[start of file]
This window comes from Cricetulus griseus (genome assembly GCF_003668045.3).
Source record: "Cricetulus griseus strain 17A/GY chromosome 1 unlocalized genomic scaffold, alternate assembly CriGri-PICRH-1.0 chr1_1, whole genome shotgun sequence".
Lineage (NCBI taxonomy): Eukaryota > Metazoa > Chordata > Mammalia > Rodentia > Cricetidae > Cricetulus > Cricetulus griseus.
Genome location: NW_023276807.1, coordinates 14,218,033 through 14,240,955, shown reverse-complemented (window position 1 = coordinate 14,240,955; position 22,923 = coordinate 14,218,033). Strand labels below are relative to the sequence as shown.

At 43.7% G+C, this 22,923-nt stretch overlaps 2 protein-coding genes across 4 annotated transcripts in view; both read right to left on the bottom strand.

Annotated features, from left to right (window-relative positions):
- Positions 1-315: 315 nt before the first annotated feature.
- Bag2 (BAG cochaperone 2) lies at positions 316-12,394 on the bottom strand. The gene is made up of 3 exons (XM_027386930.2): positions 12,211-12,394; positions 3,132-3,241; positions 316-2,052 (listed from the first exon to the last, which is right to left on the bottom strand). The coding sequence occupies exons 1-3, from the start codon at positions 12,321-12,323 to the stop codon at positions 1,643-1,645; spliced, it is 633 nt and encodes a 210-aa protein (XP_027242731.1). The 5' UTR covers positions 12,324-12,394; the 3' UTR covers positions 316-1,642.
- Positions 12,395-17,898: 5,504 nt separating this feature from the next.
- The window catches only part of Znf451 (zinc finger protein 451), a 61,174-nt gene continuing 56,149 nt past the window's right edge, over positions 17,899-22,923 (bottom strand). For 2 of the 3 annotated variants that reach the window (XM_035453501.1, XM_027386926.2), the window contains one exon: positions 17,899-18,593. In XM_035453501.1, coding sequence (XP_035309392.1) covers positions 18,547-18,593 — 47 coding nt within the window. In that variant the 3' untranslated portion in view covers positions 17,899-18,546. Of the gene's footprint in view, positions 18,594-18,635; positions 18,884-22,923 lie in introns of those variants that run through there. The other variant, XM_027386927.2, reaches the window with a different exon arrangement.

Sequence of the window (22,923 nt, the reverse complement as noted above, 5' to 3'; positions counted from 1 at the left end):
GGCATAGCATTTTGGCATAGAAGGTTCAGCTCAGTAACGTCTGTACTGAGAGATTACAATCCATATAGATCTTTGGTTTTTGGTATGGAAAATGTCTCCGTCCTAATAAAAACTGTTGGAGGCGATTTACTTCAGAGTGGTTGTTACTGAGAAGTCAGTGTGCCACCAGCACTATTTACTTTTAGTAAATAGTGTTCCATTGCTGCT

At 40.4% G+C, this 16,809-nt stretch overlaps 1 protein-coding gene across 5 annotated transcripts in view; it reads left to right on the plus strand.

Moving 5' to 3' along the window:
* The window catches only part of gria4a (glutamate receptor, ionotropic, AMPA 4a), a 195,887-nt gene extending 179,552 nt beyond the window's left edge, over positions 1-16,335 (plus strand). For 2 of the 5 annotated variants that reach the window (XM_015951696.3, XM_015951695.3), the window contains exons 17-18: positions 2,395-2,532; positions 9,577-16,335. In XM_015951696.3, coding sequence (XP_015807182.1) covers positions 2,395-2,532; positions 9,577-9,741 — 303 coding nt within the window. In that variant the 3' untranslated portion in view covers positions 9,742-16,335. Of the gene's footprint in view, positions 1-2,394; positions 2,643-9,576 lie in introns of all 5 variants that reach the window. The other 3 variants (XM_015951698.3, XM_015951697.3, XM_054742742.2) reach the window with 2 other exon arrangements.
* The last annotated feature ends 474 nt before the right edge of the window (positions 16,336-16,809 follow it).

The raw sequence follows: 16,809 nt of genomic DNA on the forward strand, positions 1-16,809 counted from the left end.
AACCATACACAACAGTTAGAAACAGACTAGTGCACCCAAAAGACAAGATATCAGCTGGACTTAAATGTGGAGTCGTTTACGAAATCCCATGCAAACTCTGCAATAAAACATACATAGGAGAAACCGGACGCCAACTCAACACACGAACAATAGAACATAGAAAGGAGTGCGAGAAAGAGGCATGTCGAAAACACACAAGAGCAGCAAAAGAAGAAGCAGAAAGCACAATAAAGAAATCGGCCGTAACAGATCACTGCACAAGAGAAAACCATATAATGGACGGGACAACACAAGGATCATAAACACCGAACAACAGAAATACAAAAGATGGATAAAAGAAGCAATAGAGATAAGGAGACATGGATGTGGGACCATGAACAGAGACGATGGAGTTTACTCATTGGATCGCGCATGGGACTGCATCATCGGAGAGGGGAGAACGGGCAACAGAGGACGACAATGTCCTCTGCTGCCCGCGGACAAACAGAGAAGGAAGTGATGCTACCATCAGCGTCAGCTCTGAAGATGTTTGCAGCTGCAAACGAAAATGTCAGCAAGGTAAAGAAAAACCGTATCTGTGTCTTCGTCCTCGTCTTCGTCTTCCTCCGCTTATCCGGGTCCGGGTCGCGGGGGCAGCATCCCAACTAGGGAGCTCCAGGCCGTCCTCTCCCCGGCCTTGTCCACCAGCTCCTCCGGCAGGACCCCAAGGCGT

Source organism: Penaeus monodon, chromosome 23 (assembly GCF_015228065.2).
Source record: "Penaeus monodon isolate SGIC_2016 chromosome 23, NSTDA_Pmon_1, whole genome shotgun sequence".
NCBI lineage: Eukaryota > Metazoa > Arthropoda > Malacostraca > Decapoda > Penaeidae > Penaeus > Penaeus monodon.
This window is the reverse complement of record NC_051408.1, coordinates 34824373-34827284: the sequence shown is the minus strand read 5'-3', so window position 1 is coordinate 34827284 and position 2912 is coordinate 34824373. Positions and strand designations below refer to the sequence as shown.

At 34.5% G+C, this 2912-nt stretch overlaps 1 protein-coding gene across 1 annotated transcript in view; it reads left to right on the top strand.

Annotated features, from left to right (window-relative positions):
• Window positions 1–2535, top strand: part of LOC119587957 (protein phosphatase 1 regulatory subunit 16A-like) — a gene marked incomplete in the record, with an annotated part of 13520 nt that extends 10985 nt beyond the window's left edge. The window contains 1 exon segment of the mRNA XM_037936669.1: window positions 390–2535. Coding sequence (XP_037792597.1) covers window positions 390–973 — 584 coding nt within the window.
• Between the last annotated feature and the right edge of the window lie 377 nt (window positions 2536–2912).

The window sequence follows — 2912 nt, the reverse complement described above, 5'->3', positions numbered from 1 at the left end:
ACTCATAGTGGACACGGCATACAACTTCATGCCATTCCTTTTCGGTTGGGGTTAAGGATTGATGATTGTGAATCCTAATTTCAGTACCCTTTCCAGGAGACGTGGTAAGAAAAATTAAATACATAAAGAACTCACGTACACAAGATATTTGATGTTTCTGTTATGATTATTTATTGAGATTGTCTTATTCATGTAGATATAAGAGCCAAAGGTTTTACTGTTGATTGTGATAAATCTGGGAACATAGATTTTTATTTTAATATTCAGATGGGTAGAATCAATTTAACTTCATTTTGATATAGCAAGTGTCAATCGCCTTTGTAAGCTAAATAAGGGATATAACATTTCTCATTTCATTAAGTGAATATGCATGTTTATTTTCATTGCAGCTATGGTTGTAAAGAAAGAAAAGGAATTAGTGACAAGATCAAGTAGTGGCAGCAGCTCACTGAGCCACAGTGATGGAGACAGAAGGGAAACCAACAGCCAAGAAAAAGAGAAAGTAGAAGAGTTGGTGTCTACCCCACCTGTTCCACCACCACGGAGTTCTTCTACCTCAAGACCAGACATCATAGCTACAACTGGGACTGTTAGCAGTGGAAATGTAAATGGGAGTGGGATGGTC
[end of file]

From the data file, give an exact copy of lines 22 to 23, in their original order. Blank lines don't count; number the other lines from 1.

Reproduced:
This window is the reverse complement of record NC_051408.1, coordinates 34824373-34827284: the sequence shown is the minus strand read 5'-3', so window position 1 is coordinate 34827284 and position 2912 is coordinate 34824373. Positions and strand designations below refer to the sequence as shown.

At 34.5% G+C, this 2912-nt stretch overlaps 1 protein-coding gene across 1 annotated transcript in view; it reads left to right on the top strand.